February Issue 2015

By | News & Politics | Published 3 years ago

The bodies of the cartoonists slain in the Charlie Hebdo massacre were barely cold before the backlash began, accusing the satirical weekly’s leading lights of pandering to secular fundamentalism, racism, xenophobia – and, yes, Islamophobia.

Not everyone who criticised the magazine intended to imply that its employees had it coming, so to speak. In some cases the implication was simply that the provocation was gratuitous, notwithstanding the fact that the magazine had long been renowned as an anti-clerical redoubt, determined to tackle all religions in a manner that would have been considered unacceptably crude among several of its neighbours.

In the immediate aftermath, many French Muslims felt unable to to align themselves with the ‘Je suis Charlie’ wave, because they felt it would be tantamount to endorsing the devoutly scurrilous periodical’s sacrilegious depictions of the Prophet of Islam. Charlie Hebdo, though, was by all indications a fairly equal opportunity offender – unlike Jyllands-Posten, the conservative Danish publication that published crude caricatures of Prophet Muhammad (PBUH) back in 2006 but declared that Jesus and Moses were off-limits.

Almost 10 years ago, Charlie Hebdo attracted attention by reprinting the Jyllands-Posten caricatures, and it had since then maintained a tradition by sporadically impugning the Prophet of Islam alongside other confessional figureheads, and it could be argued that it focused on Islam because of its topicality, while also keeping an eye out for French racists and Islamophobes.

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Back in 2011, when Charlie Hebdo was firebombed, its editor, Stephane Charbonnier – aka Charb – categorically denied that Muslims in general were responsible for the atrocity, appropriately choosing to blame extremists. The pair of fanatics who attacked Charlie Hebdo’s office on January 7 sought Charb out as a victim.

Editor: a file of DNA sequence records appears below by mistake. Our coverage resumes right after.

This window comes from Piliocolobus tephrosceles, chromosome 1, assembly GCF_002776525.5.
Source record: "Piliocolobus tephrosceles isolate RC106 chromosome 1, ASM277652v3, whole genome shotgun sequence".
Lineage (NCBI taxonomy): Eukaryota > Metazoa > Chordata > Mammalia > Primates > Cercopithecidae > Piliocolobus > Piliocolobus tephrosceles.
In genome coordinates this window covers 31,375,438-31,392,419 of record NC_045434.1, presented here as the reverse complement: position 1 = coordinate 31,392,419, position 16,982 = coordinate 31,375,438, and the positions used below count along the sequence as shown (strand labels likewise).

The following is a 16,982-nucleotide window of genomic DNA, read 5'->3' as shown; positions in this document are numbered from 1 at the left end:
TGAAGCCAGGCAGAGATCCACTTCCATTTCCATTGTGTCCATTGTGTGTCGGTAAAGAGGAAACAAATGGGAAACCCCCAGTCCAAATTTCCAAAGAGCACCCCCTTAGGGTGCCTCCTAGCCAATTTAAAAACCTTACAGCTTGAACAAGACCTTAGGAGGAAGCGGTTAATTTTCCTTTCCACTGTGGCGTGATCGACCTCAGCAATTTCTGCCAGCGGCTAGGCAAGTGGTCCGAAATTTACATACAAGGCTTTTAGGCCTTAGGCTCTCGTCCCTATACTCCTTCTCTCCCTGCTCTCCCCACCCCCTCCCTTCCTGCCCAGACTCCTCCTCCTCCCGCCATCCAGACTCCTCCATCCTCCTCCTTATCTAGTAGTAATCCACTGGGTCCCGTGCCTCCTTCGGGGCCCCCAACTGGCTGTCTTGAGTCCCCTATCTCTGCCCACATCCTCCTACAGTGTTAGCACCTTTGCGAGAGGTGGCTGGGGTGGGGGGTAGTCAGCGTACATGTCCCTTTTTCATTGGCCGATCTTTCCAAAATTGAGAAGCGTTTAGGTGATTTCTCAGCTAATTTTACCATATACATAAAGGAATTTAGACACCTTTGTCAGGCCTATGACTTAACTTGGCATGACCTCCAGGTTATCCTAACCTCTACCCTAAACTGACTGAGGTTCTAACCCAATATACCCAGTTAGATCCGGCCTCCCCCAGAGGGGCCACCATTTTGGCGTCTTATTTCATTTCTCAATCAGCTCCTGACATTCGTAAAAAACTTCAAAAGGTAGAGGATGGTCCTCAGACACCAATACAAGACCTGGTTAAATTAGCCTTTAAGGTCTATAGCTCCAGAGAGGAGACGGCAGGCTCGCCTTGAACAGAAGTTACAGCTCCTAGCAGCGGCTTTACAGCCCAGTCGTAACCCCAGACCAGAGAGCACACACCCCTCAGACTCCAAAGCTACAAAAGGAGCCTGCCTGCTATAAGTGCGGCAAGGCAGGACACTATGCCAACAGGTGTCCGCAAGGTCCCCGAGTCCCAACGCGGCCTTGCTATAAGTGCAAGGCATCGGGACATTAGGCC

Any number of European politicians, from the centre to the far right, have since declared that Muslims in general are not an issue, nor is Islam as such, but that extremism or the ‘Islamisation of Europe’ is a concern. This includes the National Front in France as well as the German movement known as Pegida – whose founding leader, Lutz Bachmann, felt obliged to resign after a picture of him posing as Adolf Hitler went viral last month on social media.

Bachmann said it was a joke. A great many Germans, though, are unlikely to consider their past as a laughing matter, and it is no doubt gratifying that Pegida’s mobilisations have frequently been countered by opponents in much larger numbers, with mainstream politicians, including Chancellor Angela Merkel, making clear where they stand.

It does not necessarily follow, though, that Islamophobia is a fringe obsession. It’s fairly widespread across Europe, and rapidly gaining adherents – not all of whom agree, mind you, on their motives or objectives. There are those who would like to see most Muslims cast out of Europe. Others are more selective.

Inevitably, echoes have been perceived of the anti-Semitism that preceded the Holocaust, even though there is little risk of a repetition. It’s a complication, nonetheless, that Islamists are among the foremost proponents of anti-Semitism, and that some of those who would once have considered Jews beyond the pale are perfectly happy to share the Israeli government’s ideology as long as it entails demonising Muslims.

Anti-Semitism is, of course, a convenient trope for the Netanyahu regime that is frequently cited to counter criticism of Israeli excesses. It does not follow, of course, that anti-Semitism is an illusion. That mindset clearly does exist in Europe, and expands eastwards.

Much the same could be said about Islamophobia. It exists, and unpleasantly manifests itself across the continent. That does not make it an adequate excuse for shutting down debate over Islam, however. There can be little question that the way in which the religion is generally perceived depends a great deal on its extremities. The disinclination of most Muslims to take up violence as a means of proselytising their faith is a given that even xenophobic organisations are inclined to accept, at least rhetorically.

At the same time, they point, not without reason, to Muslims as the primary perpetrators of ideologically-guided violence. A particular breed of Muslim commentators, meanwhile, declare that the radical Islamists associated with Islamic State or Al Qaeda don’t really represent the faith, which is in fact a religion of peace.